Callicarpa bodinieri 'Imperial pearl'

Garden Jobs in December

The days are getting shorter with the temperatures plummeting at the moment. However it can still be a pleasure to be out in the garden, especially on clear frosty, sunny days. The garden takes on a different appearance during winter months, as the layers of perennials have died down it is the evergreens which take up the baton. In any garden it is important to have structure that will provide stability through the seasons.

There can still be colour around too, with winter-flowering heathers, Jasminum nudiflorum and Hamamelis mollis. Along with berries on shrubs such as Callicarpa and Ilex  aquifolium and colourful stems of trees  such as Betula and Acer griseum.

Flowers

  • Continue to cut back faded herbaceous perennials and add them to the compost heap.
  • If the weather remains mild, you can still lift and divide herbaceous perennials. This will increase stocks, and revive tired or poorly flowering clumps.
  • Root cuttings can be taken now, such as Papaver (perennial poppies), Phlox and Anemones.
  • Order seed catalogues, if you have not done so already, to select next year’s bedding and perennial choices.
  • Bring forced bulbs into a warm room to encourage them to flower.

Fruit and veg

  • Place straw around the base of parsnips to prevent the soil freezing, which can make harvesting difficult.
  • Winter prune large fruit trees to control their shape and size, and to increase fruiting productivity for next year.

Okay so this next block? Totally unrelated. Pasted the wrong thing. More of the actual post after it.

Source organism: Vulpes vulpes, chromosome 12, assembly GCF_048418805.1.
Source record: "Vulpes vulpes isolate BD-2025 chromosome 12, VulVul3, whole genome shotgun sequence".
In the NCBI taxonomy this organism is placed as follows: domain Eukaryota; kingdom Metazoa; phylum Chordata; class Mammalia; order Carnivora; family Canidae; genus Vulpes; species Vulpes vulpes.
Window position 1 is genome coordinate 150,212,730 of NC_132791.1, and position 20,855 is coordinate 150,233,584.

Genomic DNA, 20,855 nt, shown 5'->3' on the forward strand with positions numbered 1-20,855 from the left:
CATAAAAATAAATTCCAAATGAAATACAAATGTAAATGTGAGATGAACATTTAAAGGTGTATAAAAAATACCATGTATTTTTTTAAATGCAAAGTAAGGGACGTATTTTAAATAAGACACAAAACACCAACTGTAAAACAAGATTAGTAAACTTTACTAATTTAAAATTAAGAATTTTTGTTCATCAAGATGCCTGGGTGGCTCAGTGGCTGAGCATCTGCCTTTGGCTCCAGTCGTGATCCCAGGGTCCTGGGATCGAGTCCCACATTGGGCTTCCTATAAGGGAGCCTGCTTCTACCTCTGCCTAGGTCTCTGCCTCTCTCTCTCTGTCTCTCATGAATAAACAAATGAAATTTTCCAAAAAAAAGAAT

• Plan next year’s crops and order seeds .

Greenhouse

  • Pick faded leaves and dead flowers regularly from plants overwintering in the greenhouse, such as pelargoniums.
  • Check that greenhouse heaters are working.
  • If the weather is mild, ventilate the greenhouse.

Garden maintenance

  • Scoop fallen leaves and debris from ponds, leave on the side so pond-life can escape, then add to the compost bin.
  • Insulate outdoor taps and prevent ponds from freezing.
  • Protect terracotta pots from cracking in freezing weather by either bringing them indoors or wrapping in bubble polythene.
  • Raise outdoor patio containers onto feet or bricks to avoid them sitting in the winter wet.
  • Rake up fallen leaves in borders that could be harbouring slugs and other pests.
  • Clean paths to prevent then becoming slippery and repair sheds, fences and trellises.
  • Avoid walking on lawns covered with frost.

Leave a Reply

Your email address will not be published. Required fields are marked *